Anxious, Overwhelmed, Scared: Seeing The Impact of October 7 On Our Global Schools Network


By Jennifer K Saber

I struggled with what I was hearing, holding back tears, hoping no one noticed my desperation to keep my composure as I facilitated the discussion. Once, as a teacher at an American Sunday school, my greatest problem was unearthing sharpened pencils. Such innocent concerns paled in comparison to what I was hearing on Zoom.

I was participating in World ORT’s Educators’ Forum, convened to discuss the impact of the horrific October 7 attacks and rise in antisemitism on staff and students from across ORT’s network.

The stories I heard shook me. Teens frightened watching social media posts of “war porn” and antisemitic images hitting too close to home; schools in the Diaspora opening their doors to students from Kfar Silver Youth Village needing respite from war-ravaged Israel; teachers worldwide not knowing how to comfort their students, while in need of comfort themselves.

At World ORT we knew we couldn’t sit idly by. We are driven by our priority to give our schools the tools to support the social emotional wellbeing of their students and staff. The Educators’ Forum was a space to gather, hear from professionals about the benefits of addressing the mental health needs of our beneficiaries, and an opportunity for schools to share their lived experiences.

Daniel Tysman, Head of World ORT Education Department, opened by sharing a message of solidarity and unwavering support. Dr. Moshe Leiba, Chief Pedagogical and R&D Officer of Kadima Mada, gave an insider’s view of Kfar Silver. Julia Alberga, Wellbeing Manager at Partnerships for Jewish Schools, addressed using Social Emotional Learning as a tool to support students and teachers during these tough times.

Boarding school students at World ORT’s Kfar Silver Youth Village are dealing with the ongoing impact of October 7

Listening in breakout rooms, the facilitators heard exactly what we had hoped – and dreaded – staff would raise. They painted a heart-wrenching picture. One teacher described her students with constant anxiety. She said the students are fortunately not familiar with what war looks like based on its absence from their own country. But then how to explain the anxiety? “Even though the war is far away from them in Israel, the war is in their hearts.” She said students have family and friends fighting for the IDF so are worried around the clock. “They are thinking about it every moment. Every time someone brings up the war it reminds them of their brothers and sisters on the front lines.”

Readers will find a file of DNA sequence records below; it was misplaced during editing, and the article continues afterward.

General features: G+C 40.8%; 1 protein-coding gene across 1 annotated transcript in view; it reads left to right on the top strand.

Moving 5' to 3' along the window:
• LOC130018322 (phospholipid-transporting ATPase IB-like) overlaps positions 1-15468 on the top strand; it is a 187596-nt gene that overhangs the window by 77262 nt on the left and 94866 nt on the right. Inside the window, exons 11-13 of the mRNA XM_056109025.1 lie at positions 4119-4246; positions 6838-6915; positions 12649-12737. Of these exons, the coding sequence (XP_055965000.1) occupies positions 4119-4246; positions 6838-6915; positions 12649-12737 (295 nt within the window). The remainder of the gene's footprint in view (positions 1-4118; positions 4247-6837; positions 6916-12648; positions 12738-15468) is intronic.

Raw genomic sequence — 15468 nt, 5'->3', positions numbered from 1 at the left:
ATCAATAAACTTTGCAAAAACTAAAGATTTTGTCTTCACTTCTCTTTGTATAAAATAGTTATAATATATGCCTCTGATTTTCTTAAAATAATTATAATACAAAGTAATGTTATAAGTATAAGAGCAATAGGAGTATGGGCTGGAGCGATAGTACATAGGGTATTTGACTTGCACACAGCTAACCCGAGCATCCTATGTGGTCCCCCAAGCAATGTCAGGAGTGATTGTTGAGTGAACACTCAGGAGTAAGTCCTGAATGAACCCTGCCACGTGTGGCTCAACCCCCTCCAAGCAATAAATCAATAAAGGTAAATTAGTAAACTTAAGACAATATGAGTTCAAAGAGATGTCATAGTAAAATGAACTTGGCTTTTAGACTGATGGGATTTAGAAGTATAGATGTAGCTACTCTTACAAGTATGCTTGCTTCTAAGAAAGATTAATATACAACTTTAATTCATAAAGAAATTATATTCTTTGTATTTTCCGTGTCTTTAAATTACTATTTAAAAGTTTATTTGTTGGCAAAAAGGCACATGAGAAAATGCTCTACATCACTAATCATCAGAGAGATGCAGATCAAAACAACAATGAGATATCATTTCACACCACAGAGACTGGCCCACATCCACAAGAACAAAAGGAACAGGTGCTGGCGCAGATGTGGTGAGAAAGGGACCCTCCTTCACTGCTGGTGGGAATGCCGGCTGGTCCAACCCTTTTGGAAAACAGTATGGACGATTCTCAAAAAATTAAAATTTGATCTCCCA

Another concern for students is their own security. Participants spoke of an increase in security at schools worldwide as a preventative measure against rising antisemitism. One teacher said this was a red flag for her students. “Increasing visible security around the school had the opposite effect. The students questioned why there was all of a sudden more security and asked if they were in danger. One teacher said following October 7, some students were scared to come to school for fear of a terrorist attack. Parents kept their children home under their protective eyes until they understood that life needed to go on as usual and sent their kids back a few days later.”

An unexpected topic that emerged was the effect on Jewish identity. “Some of the recommendations students were given were to be careful with things like wearing sweatshirts with Hebrew lettering,” explained one staff member. “Students are grappling with the internal conflict of ‘I want to be safe but this is my sweatshirt, it’s who I am.’.”

Emotions running high were not just reserved for students. Faculty shared their own personal anxieties and frustrations. How do we support teens who are viewing antisemitic social media? How do we navigate the mental health issues of our students when we need to address our own? How do I come to work to tackle the day when I am not trained in mental health and trauma and don’t have the tools to deal with what is happening? It is completely overwhelming.

There are no easy answers. This is a crisis with no end in sight. World ORT’s Education Department will support our network of schools – both as a shoulder to cry on and to lend a helping hand. We are taking the emotions, thoughts and directives we heard at the Educators’ Forum as fuel to move forward with an action plan.

In Pirkei Avot (Ethics of Our Fathers) 2:16, Rabbi Tarfon said: “It is not your duty to finish the work, but neither are you at liberty to neglect it.” The social and emotional wellbeing of our global network is our top priority. It is our duty to work towards finishing the work of emotional and mental repair.

Jennifer K Saber is a project manager in World ORT’s Education Department